"A sundog is a concentrated patch of sunlight occasionally seen about 22 (degrees) to the left or right of the sun. Sundogs often form in pairs on either side of our daytime star when sunlight refracts through icy clouds containing hexagonal platecrystals aligned with their large, flat faces parallel to the ground. Technically known as parhelia (singular parhelion) they are often white but sometimes quite colorful, looking like detached pieces of (a) rainbow, with red on the inside, toward the sun, and blue on the outside," said a post at skyandtelescope.org.
It was nice to see the sun on Tuesday and even nicer to view a phenomenon called a sundog or sun dog.
A post at foxweather.com repeated the same information. "These 'side suns' are colloquially known as sun dogs, officially known as 'parhelia,' which is Greek for 'next to the sun.' And just like other rainbow-type displays in the sky, sun dogs result from light refracting off precipitation ...," the post continued.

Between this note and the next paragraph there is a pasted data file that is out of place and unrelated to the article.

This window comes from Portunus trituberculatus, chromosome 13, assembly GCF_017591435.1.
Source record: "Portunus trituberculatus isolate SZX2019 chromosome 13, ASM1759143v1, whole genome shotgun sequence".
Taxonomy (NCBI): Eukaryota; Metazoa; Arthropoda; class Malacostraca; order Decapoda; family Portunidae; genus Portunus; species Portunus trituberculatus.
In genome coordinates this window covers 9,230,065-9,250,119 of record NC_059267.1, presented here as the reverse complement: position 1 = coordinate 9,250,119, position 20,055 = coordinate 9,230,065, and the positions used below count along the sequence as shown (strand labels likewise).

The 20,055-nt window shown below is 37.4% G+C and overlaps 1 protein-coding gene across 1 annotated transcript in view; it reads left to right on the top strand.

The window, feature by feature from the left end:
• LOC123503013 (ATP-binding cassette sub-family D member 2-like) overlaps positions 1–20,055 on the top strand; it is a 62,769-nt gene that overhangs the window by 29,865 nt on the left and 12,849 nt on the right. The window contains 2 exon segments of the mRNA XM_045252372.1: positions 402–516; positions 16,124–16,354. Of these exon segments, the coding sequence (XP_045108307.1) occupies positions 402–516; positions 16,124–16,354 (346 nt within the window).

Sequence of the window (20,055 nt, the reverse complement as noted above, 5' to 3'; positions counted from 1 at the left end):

However, an excerpt on Wikipedia said, "A somewhat common misconception among the general public is to refer to any member of the ice halo family as a 'sun dog' (especially the 22-degree halo, being one of the most common varieties). However, sun dogs represent just one of many different types of halos. For referring to the atmospheric phenomenon in general, the term (ice crystal) halo(s) is more appropriate."
Taking in the natural beauty of the sky in all its different forms is like a delicious treat for the mind and the eyes. That's just the nature of things 'round here.
"The Nature of Things" features the writings and photographs of Anna Applegate, who is a lifelong resident of Pinegrove Township, Venango County. She is a graduate of Cranberry High School and Clarion University. After a 15-year career in the local news industry, she made a change and now works at a steel finishing plant in Sandycreek Township. She is a avid lover of animals and nature, and a gifted photographer.